While regime loyalists stormed the Saudi embassy in Tehran and Khamenei threatened Riyadh with “divine revenge,” five American hostages were released in return for the United Nations declaring Iran in compliance with the nuclear pact.

A further in-depth evaluation proves Iran’s new economic exchanges with the West are not parallel to any political improvements. In fact, safeguarding the IRGC’s grip on the economy is considered vital to enhancing their political position.

The IRGC has also been described as “a major force when it comes to controlling Iran’s economy. Many Iranians in and out of the country have called the Islamic Revolutionary Guard Corps ‘Iran’s mafia.’”

The elimination of 99% of so-called “reformist” candidates in the February 26 parliamentary elections can provide a preview to the upcoming presidential elections, with higher stakes at play.

No pragmatic behavior by Iran will render any meaningful change within. Nor will Tehran ever abandon regional ambitions in which it has invested billions, including Syria, Iraq, Yemen, and Lebanon. In fact, boosting efforts to realize such objectives is necessary to maintain Iran’s political status quo.

While Khamenei remains in control, recent developments in Syria, with Russia and Turkey spearheading a ceasefire agreement, are completely against Iran’s interests. This is parallel to snowballing dissent inside Iran on the verge of intense times prior to the May 2017 presidential election. This leaves Khamenei before a major dilemma over how to play his cards.

“The 37-year-old experience of the destructive and murderous mullahs’ regime in my country has shown that no degree of political and economic concessions, which have been carried out at the expense of the Iranian people, have led to a change of behavior or policies of the Iranian regime either inside or outside of Iran,” said Iranian opposition leader Maryam Rajavi, President of the National Council of Resistance of Iran, an umbrella group of dissident entities including the People’s Mojahedin Organization of Iran (PMOI/MEK).

Sanctions relief providing temporary life-support for Tehran won’t last long. The international community, and the new administration in Washington, should take advantage of the nuclear deal to increase pressure on Tehran, forcing it to start actually abiding by international laws and standards.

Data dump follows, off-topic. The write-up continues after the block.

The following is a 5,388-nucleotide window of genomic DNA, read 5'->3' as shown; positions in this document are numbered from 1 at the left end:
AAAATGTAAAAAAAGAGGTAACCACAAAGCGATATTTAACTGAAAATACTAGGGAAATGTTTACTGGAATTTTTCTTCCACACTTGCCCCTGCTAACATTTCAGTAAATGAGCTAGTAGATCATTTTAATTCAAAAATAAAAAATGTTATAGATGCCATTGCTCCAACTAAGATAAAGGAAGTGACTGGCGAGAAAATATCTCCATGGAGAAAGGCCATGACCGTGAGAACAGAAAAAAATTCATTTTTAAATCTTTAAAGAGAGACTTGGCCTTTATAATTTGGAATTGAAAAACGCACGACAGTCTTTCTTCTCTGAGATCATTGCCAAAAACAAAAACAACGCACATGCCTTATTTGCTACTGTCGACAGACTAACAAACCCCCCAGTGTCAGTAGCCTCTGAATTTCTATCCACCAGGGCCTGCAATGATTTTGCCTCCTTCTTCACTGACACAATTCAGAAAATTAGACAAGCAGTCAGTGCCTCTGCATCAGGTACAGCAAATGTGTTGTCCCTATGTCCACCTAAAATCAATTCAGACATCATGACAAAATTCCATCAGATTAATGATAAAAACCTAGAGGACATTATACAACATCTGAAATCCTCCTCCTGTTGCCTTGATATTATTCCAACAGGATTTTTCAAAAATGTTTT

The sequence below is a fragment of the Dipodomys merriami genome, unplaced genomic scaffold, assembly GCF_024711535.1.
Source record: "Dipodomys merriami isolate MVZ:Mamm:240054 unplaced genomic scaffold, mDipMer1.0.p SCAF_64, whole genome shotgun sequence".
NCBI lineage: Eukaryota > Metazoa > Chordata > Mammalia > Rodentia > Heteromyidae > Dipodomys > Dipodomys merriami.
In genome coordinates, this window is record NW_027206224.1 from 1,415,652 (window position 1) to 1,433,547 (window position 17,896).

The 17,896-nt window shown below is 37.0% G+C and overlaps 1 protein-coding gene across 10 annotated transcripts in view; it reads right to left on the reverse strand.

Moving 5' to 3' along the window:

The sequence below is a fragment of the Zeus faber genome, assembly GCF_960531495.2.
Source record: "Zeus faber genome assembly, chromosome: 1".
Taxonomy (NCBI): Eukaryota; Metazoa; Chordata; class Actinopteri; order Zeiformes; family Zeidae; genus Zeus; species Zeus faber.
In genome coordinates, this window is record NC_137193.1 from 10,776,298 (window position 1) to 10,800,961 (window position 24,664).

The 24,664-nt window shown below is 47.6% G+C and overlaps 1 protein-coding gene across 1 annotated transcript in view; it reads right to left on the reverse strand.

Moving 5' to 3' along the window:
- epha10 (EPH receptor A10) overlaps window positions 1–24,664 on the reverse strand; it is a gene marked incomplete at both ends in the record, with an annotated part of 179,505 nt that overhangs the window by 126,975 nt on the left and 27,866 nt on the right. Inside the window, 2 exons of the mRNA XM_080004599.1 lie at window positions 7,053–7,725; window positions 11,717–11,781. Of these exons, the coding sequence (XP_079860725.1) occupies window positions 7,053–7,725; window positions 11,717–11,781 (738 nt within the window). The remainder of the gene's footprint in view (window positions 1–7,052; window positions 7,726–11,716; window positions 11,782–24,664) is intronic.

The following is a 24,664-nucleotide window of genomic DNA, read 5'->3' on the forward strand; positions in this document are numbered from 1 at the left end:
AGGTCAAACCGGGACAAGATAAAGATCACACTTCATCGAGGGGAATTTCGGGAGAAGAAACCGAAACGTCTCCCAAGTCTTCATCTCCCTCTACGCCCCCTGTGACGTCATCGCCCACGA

Originally posted in American Thinker

Heshmat Alavi is a political and rights activist. His writing focuses on Iran, ranging from human rights violations, social crackdown, the regime’s support for terrorism and meddling in foreign countries, and the controversial nuclear program.

He tweets at @HeshmatAlavi

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3 thoughts on “What Is Iran’s Policy-Making Mechanism?

  1. Your today’s editorial is vital for the comprehension of the power structure in Iran.
    I would like to transfer it on Facebook.
    Can you add a lien to facilitate this transfer ?
    There is altéra d’y an arrow enabling the transfer by mail.
    Thank you in advance for your reply.
    Pierre Castel

    Ps: I met many difficulties in writing this comment: the automatic correction of m’y IPhone suggested erratic and meaningless words and sentences: I do not know of this was technical or intentional

    Liked by 1 person

    1. Hi Pierre,
      Glad that you found the piece useful. There is a Facebook share button at the end of each blog post and I hope that can help. If you need anymore assistance, I am available.
      Thanks again,

      Like